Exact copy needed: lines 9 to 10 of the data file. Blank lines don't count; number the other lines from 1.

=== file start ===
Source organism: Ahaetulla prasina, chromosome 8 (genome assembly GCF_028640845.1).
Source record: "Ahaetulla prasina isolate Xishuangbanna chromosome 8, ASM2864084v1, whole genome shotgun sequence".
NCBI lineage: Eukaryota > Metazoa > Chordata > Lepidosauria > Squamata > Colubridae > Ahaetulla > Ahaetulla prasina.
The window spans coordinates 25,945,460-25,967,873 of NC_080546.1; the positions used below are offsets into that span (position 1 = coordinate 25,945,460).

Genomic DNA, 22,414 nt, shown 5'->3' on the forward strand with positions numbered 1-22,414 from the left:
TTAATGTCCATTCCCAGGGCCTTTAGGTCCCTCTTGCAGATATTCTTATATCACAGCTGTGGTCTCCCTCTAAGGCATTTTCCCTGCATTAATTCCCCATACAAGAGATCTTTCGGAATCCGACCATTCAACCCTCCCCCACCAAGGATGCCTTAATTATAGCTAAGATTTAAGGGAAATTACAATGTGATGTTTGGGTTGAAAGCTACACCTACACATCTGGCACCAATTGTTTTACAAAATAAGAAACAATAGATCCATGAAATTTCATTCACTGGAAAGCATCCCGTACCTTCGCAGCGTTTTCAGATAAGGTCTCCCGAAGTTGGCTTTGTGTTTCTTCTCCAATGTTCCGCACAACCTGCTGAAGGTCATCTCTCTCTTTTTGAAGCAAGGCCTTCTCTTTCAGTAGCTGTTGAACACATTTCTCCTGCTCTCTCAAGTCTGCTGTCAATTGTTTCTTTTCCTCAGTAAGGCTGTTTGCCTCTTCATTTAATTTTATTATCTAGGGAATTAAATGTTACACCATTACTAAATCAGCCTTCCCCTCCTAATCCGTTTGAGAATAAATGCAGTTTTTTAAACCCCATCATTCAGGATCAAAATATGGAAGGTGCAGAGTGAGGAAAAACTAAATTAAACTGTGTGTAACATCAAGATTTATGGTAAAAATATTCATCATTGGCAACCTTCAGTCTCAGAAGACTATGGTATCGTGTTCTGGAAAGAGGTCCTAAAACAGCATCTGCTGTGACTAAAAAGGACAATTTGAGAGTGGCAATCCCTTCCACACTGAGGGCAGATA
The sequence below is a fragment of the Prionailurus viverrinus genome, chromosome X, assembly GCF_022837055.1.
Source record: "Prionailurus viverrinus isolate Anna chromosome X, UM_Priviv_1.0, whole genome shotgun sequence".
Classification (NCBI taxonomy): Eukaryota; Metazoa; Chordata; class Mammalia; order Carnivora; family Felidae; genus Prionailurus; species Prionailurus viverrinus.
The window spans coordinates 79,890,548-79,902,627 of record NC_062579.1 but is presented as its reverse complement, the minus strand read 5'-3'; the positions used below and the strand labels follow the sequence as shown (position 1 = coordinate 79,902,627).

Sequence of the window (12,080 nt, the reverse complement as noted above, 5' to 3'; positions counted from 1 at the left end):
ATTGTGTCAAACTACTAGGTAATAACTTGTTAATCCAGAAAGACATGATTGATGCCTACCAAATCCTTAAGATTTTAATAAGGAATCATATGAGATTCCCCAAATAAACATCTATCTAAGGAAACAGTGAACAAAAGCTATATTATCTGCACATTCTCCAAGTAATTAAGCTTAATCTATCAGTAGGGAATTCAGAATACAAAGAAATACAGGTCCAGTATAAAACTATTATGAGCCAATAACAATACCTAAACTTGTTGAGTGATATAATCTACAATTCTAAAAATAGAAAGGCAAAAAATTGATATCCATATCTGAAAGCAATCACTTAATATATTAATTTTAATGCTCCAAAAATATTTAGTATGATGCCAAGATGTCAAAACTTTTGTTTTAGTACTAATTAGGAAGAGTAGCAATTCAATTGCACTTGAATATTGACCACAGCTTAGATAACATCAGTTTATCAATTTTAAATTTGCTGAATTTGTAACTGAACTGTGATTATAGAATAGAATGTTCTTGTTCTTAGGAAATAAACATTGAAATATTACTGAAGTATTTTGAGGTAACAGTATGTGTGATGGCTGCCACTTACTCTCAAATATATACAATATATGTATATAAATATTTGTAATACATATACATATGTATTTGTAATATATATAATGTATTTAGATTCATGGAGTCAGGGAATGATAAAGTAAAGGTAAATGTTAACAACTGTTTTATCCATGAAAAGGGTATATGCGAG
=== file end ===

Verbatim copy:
Classification (NCBI taxonomy): Eukaryota; Metazoa; Chordata; class Mammalia; order Carnivora; family Felidae; genus Prionailurus; species Prionailurus viverrinus.
The window spans coordinates 79,890,548-79,902,627 of record NC_062579.1 but is presented as its reverse complement, the minus strand read 5'-3'; the positions used below and the strand labels follow the sequence as shown (position 1 = coordinate 79,902,627).